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MacKenzie, Cory

MacKenzie, Cory

A Breakthrough Moment

CoryMacKenzie PHOTO Students   

As the school year seemed to be dragging to a close, I was looking for an active, engaging lesson for a small group of fifth and sixth graders. These students choose to come and participate in a challenge group during their Friday lunch hour, so I feel the pressure to make our time worthwhile. They had already demonstrated their ability to solve complex number puzzles, and they loved the Pan Balance activities we had done earlier in the school year, so I looked again to the Illuminations website. We had done a Pi Day activity, measuring circular objects and calculating the ratio of circumference to diameter, and so when I found the Golden Ratio lesson, I knew it was going to be perfect. What I didn’t expect was how the students would take the problem in their own direction.  

During the first session I handed out the Fibonacci puzzle. The students were immediately intrigued by the idea that they were working on a puzzle that had been posed over 800 years ago, especially when I mentioned that mathematicians are still discussing it today. There was a lively discussion as they started sketching the rabbits, but it was not long before they had discovered the number pattern and began extending it. I showed them the Number Patterns in Nature page and they were amazed. That was when I pulled out the calculators and let them explore what happened when they divided each number by the previous number. Again, they could hardly believe it when they continued to get the same answer. I told them that this was a ratio that like pi had its own name, phi, but was commonly called the Golden Ratio. We spent our whole next session measuring and calculating the Golden Ratios of our bodies (an idea from another Illuminations lesson) and of items we had found that fit the Golden Ratio (including the body of a violin, which was exciting to several musical students).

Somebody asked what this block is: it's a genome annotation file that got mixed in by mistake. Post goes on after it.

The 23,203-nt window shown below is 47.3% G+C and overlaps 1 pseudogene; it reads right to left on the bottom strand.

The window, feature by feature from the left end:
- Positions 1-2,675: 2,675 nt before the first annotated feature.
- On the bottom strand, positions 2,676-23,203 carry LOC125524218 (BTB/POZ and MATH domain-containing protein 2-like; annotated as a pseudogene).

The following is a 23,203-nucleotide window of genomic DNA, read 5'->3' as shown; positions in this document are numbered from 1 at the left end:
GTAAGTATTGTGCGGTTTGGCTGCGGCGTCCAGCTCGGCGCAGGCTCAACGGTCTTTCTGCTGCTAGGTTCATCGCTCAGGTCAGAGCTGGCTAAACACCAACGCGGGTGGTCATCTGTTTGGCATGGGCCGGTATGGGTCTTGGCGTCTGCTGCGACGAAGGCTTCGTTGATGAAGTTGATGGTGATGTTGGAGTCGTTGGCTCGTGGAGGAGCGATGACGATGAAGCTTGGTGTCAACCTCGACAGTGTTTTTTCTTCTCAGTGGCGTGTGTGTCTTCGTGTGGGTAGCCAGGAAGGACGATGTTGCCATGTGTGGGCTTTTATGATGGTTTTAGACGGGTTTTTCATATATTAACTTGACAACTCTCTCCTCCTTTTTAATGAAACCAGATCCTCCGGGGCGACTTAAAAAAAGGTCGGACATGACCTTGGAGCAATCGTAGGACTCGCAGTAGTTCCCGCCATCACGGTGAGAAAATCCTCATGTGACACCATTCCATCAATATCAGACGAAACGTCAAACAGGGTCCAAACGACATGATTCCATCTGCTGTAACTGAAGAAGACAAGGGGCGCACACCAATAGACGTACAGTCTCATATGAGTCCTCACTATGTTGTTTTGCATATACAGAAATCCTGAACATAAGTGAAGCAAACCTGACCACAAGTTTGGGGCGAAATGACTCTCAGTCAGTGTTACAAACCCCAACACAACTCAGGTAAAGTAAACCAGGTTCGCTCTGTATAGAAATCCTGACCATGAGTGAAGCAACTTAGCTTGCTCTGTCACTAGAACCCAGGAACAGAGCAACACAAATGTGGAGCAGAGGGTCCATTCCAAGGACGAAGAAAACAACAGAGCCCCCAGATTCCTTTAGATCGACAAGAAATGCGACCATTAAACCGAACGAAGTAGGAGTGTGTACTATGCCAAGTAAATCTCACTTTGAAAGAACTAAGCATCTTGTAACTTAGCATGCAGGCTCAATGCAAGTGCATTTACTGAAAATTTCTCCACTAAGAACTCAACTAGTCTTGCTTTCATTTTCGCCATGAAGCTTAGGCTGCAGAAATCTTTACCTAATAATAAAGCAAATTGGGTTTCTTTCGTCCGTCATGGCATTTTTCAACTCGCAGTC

For our third session, I had planned to have the students create a presentation to show their classmates what they had discovered. That was when one of the students proposed, “What if the question was changed and the rabbits could only have babies every third month? Would the pattern change?” I had to honestly say, “I don’t know. Let see.” The students spent the next two sessions hard at work modeling and discussing how the pattern would change and grow. They looked for patterns within the numbers and discovered that, rather than the a+b=c, b+c=d progression of the Fibonacci sequence, their sequence, which they named SMEEC (to include all of their initials), had an a+c=d, b+d=e sequence. The process itself was so exciting to them, as they truly felt they were “real mathematicians.”  

The school year is almost coming to a close, but I could easily see this activity continuing into next year as the students try to graph their results and look for patterns within the pattern. It was a breakthrough moment for me as a teacher to throw out the lesson plan and let the students guide the activity entirely--and a moment I hope happens again! 


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